The case of a nurse who lost her licence in California for "gross negligence" but got a licence to practise in Ontario reveals a significant gap in the safety net of background checks in the province, Ontario's College of Nurses says.
But the disciplinary panel in Toronto ruled Wednesday that Rose McKenzie could keep her licence in Ontario and her job at Oakville Trafalgar Memorial Hospital.
The panel also ordered McKenzie to get additional training before resuming work directly with patients.
McKenzie was accused of over-medicating and failing to monitor a patient at California's UCSF Medical Center after a successful, routine neck surgery.
The fact her licence was revoked in California in 2008 never reached authorities in Ontario when she returned to Canada. A year after the incident, McKenzie moved to Canada and began working at Oakville Trafalgar Memorial Hospital.
"Ms. McKenzie’s case illustrates a gap in the safety net," Linda Rothstein, a lawyer for the college, said during the hearing. "It’s not her fault, but it is true. Each regulator makes its own decision regarding sharing information with respect to disciplinary proceedings based on its specific statutory framework and available resources.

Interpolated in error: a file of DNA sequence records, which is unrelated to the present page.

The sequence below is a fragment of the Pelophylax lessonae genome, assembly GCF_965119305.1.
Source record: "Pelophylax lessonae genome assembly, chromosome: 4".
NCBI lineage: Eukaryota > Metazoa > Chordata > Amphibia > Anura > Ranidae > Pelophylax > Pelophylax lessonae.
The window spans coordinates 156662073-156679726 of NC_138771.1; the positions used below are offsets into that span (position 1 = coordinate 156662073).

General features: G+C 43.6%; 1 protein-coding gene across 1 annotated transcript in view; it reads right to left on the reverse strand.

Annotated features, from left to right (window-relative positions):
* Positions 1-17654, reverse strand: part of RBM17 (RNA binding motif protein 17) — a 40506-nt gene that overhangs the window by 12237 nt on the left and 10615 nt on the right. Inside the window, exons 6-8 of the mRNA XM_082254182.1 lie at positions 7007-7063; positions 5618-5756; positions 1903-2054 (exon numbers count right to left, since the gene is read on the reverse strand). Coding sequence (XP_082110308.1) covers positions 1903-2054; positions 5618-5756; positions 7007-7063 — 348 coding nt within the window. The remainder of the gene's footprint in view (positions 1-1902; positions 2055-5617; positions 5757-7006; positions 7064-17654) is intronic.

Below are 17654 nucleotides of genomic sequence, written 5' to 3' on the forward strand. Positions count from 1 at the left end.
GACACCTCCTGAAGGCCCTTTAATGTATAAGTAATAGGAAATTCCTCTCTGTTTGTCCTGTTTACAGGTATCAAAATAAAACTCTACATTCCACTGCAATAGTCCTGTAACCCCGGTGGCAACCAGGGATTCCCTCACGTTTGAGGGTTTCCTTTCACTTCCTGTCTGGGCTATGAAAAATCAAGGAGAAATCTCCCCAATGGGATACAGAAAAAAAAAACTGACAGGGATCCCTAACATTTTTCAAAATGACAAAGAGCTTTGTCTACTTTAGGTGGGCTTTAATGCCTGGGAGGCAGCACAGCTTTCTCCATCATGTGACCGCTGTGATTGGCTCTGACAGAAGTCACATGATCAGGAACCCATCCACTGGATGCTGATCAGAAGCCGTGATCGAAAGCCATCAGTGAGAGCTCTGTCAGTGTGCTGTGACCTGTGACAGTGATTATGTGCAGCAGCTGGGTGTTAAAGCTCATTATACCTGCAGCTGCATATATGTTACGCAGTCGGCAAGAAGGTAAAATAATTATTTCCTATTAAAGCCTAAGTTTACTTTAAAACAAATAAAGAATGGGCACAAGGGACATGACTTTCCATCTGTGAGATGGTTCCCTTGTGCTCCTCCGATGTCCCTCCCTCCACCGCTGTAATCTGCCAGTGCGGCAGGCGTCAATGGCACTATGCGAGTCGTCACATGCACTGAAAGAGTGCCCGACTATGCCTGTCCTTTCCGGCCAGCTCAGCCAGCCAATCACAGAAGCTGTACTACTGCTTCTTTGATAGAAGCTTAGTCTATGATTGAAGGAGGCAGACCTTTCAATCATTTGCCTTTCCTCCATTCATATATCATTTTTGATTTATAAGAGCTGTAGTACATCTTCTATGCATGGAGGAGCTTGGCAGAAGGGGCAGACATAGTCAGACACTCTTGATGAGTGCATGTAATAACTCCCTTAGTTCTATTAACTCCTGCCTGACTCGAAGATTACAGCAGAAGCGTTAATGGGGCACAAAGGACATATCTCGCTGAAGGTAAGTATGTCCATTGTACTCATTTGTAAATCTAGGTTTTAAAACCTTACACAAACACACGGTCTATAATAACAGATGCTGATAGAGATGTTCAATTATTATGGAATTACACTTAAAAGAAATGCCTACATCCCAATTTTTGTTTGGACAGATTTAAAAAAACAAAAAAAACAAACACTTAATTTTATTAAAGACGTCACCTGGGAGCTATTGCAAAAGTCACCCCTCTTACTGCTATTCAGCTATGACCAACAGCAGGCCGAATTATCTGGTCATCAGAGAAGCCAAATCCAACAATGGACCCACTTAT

"The result, regrettably, is there is no comprehensive North American mechanism in place to ensure regulators report findings of professional misconduct to regulators in other jurisdictions. In the college’s view, this gap is significant."
Nurse deeply sorry
The college said it is working to plug the loophole, but hasn't accomplished that yet.
McKenzie agreed that the care she gave Spencer Sullivan 10 years ago in California would have fallen short of the standard of care required in Ontario. Sullivan stopped breathing Dec. 27, 2001, partly because of the overdose, which caused brain damage and left him quadriplegic.
McKenzie was emotional Wednesday as she said she was deeply sorry for what happened to him.
"I would do anything to go back in time to December 2001 and to do things differently," she said.
"I will live forever with the knowledge and severe regret that my actions as Mr. Sullivan’s nurse contributed to this devastating outcome for him and his family."
The panel was told the statement had also been delivered to the Sullivan family.
The disciplinary panel concluded it wasn’t clear Mackenzie even knew her U.S. licence had been revoked because the letter had been sent to the wrong address in Canada.